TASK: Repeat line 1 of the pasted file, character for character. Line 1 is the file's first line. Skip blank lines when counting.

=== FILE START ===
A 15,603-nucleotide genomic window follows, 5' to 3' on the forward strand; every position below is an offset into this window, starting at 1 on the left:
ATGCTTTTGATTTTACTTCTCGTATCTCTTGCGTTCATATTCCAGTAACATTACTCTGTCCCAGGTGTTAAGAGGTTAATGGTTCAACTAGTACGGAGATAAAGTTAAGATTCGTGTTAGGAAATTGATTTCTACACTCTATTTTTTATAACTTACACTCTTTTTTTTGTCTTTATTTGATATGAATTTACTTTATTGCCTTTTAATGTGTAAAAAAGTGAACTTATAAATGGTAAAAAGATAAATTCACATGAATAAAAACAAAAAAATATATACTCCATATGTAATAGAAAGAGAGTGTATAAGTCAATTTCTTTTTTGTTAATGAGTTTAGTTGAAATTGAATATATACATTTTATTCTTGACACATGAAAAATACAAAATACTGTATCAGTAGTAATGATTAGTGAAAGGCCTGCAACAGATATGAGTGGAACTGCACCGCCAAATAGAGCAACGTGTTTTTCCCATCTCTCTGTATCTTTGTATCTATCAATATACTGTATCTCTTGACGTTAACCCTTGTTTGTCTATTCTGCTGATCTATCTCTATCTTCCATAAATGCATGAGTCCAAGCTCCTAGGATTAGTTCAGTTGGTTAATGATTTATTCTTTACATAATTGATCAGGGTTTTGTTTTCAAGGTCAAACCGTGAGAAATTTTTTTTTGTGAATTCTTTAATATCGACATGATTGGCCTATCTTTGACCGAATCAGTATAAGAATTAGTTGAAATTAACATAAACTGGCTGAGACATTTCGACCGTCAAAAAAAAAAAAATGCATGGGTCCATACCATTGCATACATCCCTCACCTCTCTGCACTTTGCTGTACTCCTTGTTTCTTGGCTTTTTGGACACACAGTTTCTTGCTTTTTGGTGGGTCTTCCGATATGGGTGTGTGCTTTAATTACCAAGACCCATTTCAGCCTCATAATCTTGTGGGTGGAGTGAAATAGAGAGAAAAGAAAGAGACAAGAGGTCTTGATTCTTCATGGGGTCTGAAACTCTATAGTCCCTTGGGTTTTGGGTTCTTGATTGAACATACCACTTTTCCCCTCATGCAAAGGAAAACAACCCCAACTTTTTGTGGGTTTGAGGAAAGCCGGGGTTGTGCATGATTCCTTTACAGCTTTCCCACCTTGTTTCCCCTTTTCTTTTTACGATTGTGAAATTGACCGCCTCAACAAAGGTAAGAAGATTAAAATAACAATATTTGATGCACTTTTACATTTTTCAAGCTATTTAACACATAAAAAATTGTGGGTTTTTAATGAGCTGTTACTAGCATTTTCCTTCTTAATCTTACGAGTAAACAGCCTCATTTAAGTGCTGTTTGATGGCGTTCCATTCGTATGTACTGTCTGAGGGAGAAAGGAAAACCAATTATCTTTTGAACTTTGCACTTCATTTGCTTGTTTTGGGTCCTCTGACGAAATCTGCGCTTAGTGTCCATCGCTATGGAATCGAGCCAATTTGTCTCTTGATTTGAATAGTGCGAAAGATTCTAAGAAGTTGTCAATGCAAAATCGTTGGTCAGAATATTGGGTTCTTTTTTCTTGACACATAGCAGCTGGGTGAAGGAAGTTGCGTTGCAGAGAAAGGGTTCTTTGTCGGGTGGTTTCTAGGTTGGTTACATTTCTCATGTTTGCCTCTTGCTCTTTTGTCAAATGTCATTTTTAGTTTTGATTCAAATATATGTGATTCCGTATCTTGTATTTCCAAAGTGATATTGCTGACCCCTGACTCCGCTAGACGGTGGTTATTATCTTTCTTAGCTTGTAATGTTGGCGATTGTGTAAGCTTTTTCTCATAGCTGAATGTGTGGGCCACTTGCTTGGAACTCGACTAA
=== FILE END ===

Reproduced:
A 15,603-nucleotide genomic window follows, 5' to 3' on the forward strand; every position below is an offset into this window, starting at 1 on the left: